Growing up in the 60s in Northern New Jersey, the corner grocery store was an essential element of everyday life. When you needed some household item in a pinch, you didn’t head for a prefab building erected by some big business chain that also sells you Slurpees, bad pizza and gas. Instead, there was the small storefront family-owned Mom & Pop place where you could quickly get a loaf of bread, can of tomato sauce or bag of sugar.
The local grocer was of course more expensive and didn’t have everything that the supermarket did. It was just meant for when those few items you needed didn’t necessitate a trip to the Shop-Rite or A&P. But, there was also another side to the small neighborhood store. They usually had fabulous specialty foods that were either ethnically unique or just better than what you could get anywhere else. In my neighborhood, Charlie’s on the corner was known for his fresh meat and cold cuts. We also knew the great hometown spots to get authentic Jewish rye bread, Polish pierogis, Italian cookies and other special delicacies.
All this leads up to my trip to Rosario’s, a remarkably simple, but amazing Italian grocery store in the Astoria section of Queens. This gift again came courtesy of Alex Delany’s marvelous You Tube video “23 New York Pizza Slices in 36 Hours.”
Having made my plan, on my way to La Guardia Airport, I detoured and went left on the Brooklyn-Queens Expressway (“BQE”) to the last exit (31st Street) before the toll at the Triboro (now Robert F. Kennedy) Bridge. Rosario’s is just a short drive from this exit, and I found metered parking for only a buck an hour right across the street. For those of you travelling by train, Rosario’s is also right at the Ditmars Blvd. subway stop where both the N and the W trains run. This section of 31st is bustling with commerce and is nestled below these elevated subway tracks.
Peeking below the tracks, I spotted Rosario’s red sign that told me all I cared to know: “Pizza made with our homemade mozzarella.” I later learned that they also make their own tomato sauce. Wow!
While you could find some basic grocery goods at Rosario’s, they more fit the mold as a specialty Italian grocery store. Cheese, bread, pasta, tomato sauce and olive oil are their staples amongst a wide assortment of imported items that you won’t find at Pathmark. They also made deli sandwiches, but today for me it was of course pizza.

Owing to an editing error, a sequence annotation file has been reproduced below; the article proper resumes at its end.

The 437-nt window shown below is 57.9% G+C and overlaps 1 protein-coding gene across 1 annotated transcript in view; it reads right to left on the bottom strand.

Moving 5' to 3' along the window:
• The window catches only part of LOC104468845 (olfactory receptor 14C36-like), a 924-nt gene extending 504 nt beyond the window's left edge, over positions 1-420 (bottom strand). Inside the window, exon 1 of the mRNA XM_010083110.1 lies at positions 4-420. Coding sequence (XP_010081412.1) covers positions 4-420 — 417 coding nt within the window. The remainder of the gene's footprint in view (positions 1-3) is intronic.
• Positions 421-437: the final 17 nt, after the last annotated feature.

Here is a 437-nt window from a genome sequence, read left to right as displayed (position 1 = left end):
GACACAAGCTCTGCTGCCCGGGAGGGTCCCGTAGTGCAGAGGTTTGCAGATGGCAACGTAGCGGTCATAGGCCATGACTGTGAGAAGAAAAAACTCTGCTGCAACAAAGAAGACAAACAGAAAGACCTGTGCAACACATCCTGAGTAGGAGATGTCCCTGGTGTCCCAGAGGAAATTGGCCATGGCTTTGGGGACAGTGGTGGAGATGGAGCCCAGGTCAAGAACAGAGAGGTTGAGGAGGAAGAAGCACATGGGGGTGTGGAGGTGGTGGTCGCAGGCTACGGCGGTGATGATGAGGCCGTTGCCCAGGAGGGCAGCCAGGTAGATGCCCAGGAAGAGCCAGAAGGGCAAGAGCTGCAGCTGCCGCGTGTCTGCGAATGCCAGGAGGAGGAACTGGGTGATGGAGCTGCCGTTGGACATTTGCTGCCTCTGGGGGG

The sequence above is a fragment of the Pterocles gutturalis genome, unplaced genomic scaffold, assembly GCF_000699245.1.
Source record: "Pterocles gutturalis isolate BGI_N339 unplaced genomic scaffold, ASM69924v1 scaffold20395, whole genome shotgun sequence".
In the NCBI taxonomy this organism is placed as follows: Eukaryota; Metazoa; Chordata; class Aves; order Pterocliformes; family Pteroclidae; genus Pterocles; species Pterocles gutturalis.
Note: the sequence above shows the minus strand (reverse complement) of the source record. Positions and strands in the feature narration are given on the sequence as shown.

It was close to 2pm when I arrived. Somewhat sheepishly, I eyed the place up spotting the pizza station in the rear. Across from it was an L-shaped seat-less wooden counter where I reckoned that the in-house eating was done. An older gentleman, who I took to be the owner, sat near the pizza oven which was partially shielded from view by a large stack of white pizza boxes.
The sign said slices were $2 a piece plus tax if you bought two or more. However, seeing no slices sitting out, I feared for a moment I may have missed out on pizza for today. However, when I asked the gentlemen at his station, without hesitating, he said it would take just 10 minutes, and he had his lieutenant fire up the oven and start a fresh pie.
I had the joy of watching the pie being made from scratch, and it may have taken 15 minutes for my two plain cheese slices to emerge from this new creation. During my wait, I patiently took delight in seeing many regular customers, who all seemed to know the owner, do their regular business at the store. At the counter, I uncomfortably fidgeted with my phone while waiting for perhaps one of my most unsuspecting pizza purchases ever.
My slices were delivered looking unusually beautiful. The fresh mootz stood prominently atop the tomato sauce in large circular sections, each with a light lush glaze of oil shining back at me. All this gave an overall pinkish glow to this uniquely-designed pizza. They called it a Margherita, and it had that Brooklyn-look that crosses this type of slice into NY-slice territory.
The crust was so rock-solid crisp that I couldn’t fold it all the way through. Eating it however would reveal it to be as crunchy and delightfully delicious as I have ever experienced. It was served quite hot, and I didn’t mind. I won’t even complain about the small glob of fallen cheese that I scooped up and devoured without waste.
The soft, fresh and fluffy mozzarella tasted heavenly as did the tomato sauce. The oil oozing from said cheese was deservingly good and tasty as well. I was totally stoked as to how good Rosario’s pizza was. There was no doubt how this one was gonna score. It was so good that it borders on un-describable. Uniquely crisp, delicious, crunchy and down-right fantastic! Carefully-made light and un-filing, if I had the time I could have easily had two more.
On my way out, I gave them all a thumbs-up “Great pizza” shout. This little treasure in Queens deserves a historical marker. However, they seem to humbly take pride in their pizza and simply serve their neighborhood and occasional invaders like me.
In 2010, proprietor Rosario DiMarco told Slice at Serious Eats “I’ve got a small oven. Maybe someday I’ll get a bigger oven and be able to do take-out, but for now it’s just too hectic in here to do whole pies to go.” I guess those pizza boxes I spotted indicate he later changed his mind?
Being the Pizza Snob sure is a lot of fun, and this trip to Rosario’s ranks up there among my best all-time adventures. My advice to you too to take this journey. It should be a required stop for any trip to La Guardia. Rosario’s make an extraordinary pizza and is certainly the best you’ll ever find in a grocery store.
PIZZA SNOB RATING ***** Sets the Standard
22-55 31st Street
Astoria, NY 1105